The Combating Terrorism Center acknowledged, however, that it had no access to thousands of bin Laden records that have not been declassified. A White House spokesman said Thursday that no additional releases are planned.
The letters depict a suspicious, antagonistic relationship between al-Qaeda and Iran, which detained operatives and their relatives who fled after the U.S. invasion of Afghanistan. Al-Qaeda secured the release of some of those held, including members of bin Laden’s family, by kidnapping an official at the Iranian Consulate in Peshawar, Pakistan, the documents indicate.
Fearing that Iran or the United States would seek to follow those relatives to his hide-out, bin Laden instructed them to switch cars in the tunnel between Kuhat and Peshawar. They should also get “rid of everything they received from Iran, like baggage or anything, even as small as a needle as there are eavesdropping chips that are developed to be so small,” bin Laden wrote.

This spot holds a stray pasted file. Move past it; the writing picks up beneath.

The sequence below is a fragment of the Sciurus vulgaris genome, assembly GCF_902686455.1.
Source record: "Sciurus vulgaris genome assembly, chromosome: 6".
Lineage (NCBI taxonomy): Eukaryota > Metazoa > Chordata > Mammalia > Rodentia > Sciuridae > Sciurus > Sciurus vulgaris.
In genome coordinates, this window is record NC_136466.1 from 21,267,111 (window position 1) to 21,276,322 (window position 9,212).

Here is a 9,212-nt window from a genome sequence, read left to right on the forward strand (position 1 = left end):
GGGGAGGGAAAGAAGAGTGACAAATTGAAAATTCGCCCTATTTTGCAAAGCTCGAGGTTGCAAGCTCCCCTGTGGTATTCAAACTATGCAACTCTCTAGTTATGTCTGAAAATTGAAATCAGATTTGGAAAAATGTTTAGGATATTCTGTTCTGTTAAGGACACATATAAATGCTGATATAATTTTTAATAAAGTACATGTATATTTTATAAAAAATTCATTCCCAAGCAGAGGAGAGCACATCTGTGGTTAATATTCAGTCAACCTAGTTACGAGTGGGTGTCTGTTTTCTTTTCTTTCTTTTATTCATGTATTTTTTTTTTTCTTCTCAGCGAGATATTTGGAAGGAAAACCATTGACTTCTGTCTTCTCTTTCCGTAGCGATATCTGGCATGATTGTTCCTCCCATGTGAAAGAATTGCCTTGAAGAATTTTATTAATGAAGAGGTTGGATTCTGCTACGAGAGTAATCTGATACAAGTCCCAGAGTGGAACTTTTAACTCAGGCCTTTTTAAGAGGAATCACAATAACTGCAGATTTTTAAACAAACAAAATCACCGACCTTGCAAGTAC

The analysts at West Point concluded that al-Qaeda’s ties to Iran were the “unpleasant byproduct of necessity, fueled by mutual distrust and antagonism.’’
U.S. officials have described the complete collection of bin Laden material as the largest cache of terrorism files ever obtained, with about 100 flash drives and DVDs as well as five computer hard drives, piles of paper and a handwritten journal kept by the al-Qaeda chief.
Many details contained in the newly released files have been previously reported, including bin Laden’s desire to target Obama so that an “unprepared” Vice President Biden would be thrust into the Oval Office.
The files reveal a widening gap between bin Laden and his longtime deputy, Ayman al-Zawahiri. Instead, bin Laden appears to have become increasingly close to another subordinate, Atiyah abd-al Rahman, who was the frequent recipient of missives that make the al-Qaeda leader seem out of touch with how depleted his organization had become.
“It would be nice,” bin Laden wrote repeatedly in a 48-page letter to Rahman that contains daunting requests. Among them are to move followers out of the reach of CIA drones, fix the network’s followers and train new recruits on aircraft. It also instructs Rahman to locate a “brother distinguished by his good manners, integrity, courage, and secretiveness, who can operate in the US.”
Staff writer Julie Tate contributed to this report.